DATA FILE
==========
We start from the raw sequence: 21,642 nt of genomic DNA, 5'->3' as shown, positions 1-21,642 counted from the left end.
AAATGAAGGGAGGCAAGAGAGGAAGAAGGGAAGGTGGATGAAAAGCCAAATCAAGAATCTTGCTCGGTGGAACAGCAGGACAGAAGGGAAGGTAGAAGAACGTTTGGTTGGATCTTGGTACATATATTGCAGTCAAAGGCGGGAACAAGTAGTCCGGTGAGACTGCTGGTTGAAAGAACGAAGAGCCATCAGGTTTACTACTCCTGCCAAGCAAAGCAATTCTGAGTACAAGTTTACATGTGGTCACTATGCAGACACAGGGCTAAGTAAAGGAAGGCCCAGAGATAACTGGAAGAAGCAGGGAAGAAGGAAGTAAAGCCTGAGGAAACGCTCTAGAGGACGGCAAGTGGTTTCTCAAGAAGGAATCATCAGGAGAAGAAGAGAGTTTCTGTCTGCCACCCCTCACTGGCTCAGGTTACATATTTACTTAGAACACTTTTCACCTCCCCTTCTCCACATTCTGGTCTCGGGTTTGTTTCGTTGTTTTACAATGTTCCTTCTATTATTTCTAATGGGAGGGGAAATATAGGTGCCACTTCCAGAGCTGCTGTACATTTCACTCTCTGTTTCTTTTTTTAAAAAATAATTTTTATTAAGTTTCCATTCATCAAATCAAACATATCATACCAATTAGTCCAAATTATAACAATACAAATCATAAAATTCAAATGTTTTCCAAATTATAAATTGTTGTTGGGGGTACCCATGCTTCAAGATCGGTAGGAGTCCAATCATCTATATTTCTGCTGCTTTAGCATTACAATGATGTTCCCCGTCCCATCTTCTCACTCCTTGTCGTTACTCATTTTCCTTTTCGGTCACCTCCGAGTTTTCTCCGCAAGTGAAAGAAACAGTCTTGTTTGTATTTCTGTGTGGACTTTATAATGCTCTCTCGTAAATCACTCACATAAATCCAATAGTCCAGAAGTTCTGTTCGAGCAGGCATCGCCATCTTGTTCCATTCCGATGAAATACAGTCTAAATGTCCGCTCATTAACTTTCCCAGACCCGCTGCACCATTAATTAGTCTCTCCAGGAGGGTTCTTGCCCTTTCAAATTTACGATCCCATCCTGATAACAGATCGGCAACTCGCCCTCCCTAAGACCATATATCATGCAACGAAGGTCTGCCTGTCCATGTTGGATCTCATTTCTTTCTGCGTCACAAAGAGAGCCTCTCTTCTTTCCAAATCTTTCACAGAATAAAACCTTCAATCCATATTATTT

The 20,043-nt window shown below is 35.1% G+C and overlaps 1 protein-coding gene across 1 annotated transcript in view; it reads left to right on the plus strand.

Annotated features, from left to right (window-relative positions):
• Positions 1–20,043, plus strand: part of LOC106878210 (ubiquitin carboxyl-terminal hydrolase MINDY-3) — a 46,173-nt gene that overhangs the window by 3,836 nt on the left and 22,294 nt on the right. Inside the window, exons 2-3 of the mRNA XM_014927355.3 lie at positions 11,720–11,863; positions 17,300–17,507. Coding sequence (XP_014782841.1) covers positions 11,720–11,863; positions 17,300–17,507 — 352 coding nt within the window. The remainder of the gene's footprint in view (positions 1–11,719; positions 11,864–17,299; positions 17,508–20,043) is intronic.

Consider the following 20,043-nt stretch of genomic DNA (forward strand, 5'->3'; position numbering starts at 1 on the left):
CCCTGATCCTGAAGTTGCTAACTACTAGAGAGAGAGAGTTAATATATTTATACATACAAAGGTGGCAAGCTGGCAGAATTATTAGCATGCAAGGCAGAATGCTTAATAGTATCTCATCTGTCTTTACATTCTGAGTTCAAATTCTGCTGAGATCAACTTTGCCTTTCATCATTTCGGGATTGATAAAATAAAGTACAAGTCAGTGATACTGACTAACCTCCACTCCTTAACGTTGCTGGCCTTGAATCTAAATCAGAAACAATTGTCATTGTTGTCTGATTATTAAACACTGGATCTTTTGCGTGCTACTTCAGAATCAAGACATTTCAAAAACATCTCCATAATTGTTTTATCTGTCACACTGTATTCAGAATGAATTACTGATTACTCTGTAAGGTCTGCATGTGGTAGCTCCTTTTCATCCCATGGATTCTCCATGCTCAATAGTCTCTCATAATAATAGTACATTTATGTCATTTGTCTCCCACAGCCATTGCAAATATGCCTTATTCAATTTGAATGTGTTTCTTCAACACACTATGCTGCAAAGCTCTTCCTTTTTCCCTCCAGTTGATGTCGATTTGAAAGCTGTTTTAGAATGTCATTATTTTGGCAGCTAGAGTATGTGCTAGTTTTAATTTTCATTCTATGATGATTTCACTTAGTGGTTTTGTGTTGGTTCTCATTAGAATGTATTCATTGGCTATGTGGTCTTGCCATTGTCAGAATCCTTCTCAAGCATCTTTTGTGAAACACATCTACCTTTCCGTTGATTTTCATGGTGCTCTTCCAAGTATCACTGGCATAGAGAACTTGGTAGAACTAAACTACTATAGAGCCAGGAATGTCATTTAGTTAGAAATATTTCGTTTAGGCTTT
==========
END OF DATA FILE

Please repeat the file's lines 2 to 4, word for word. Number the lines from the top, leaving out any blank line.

AAATGAAGGGAGGCAAGAGAGGAAGAAGGGAAGGTGGATGAAAAGCCAAATCAAGAATCTTGCTCGGTGGAACAGCAGGACAGAAGGGAAGGTAGAAGAACGTTTGGTTGGATCTTGGTACATATATTGCAGTCAAAGGCGGGAACAAGTAGTCCGGTGAGACTGCTGGTTGAAAGAACGAAGAGCCATCAGGTTTACTACTCCTGCCAAGCAAAGCAATTCTGAGTACAAGTTTACATGTGGTCACTATGCAGACACAGGGCTAAGTAAAGGAAGGCCCAGAGATAACTGGAAGAAGCAGGGAAGAAGGAAGTAAAGCCTGAGGAAACGCTCTAGAGGACGGCAAGTGGTTTCTCAAGAAGGAATCATCAGGAGAAGAAGAGAGTTTCTGTCTGCCACCCCTCACTGGCTCAGGTTACATATTTACTTAGAACACTTTTCACCTCCCCTTCTCCACATTCTGGTCTCGGGTTTGTTTCGTTGTTTTACAATGTTCCTTCTATTATTTCTAATGGGAGGGGAAATATAGGTGCCACTTCCAGAGCTGCTGTACATTTCACTCTCTGTTTCTTTTTTTAAAAAATAATTTTTATTAAGTTTCCATTCATCAAATCAAACATATCATACCAATTAGTCCAAATTATAACAATACAAATCATAAAATTCAAATGTTTTCCAAATTATAAATTGTTGTTGGGGGTACCCATGCTTCAAGATCGGTAGGAGTCCAATCATCTATATTTCTGCTGCTTTAGCATTACAATGATGTTCCCCGTCCCATCTTCTCACTCCTTGTCGTTACTCATTTTCCTTTTCGGTCACCTCCGAGTTTTCTCCGCAAGTGAAAGAAACAGTCTTGTTTGTATTTCTGTGTGGACTTTATAATGCTCTCTCGTAAATCACTCACATAAATCCAATAGTCCAGAAGTTCTGTTCGAGCAGGCATCGCCATCTTGTTCCATTCCGATGAAATACAGTCTAAATGTCCGCTCATTAACTTTCCCAGACCCGCTGCACCATTAATTAGTCTCTCCAGGAGGGTTCTTGCCCTTTCAAATTTACGATCCCATCCTGATAACAGATCGGCAACTCGCCCTCCCTAAGACCATATATCATGCAACGAAGGTCTGCCTGTCCATGTTGGATCTCATTTCTTTCTGCGTCACAAAGAGAGCCTCTCTTCTTTCCAAATCTTTCACAGAATAAAACCTTCAATCCATATTATTT

The 20,043-nt window shown below is 35.1% G+C and overlaps 1 protein-coding gene across 1 annotated transcript in view; it reads left to right on the plus strand.

Annotated features, from left to right (window-relative positions):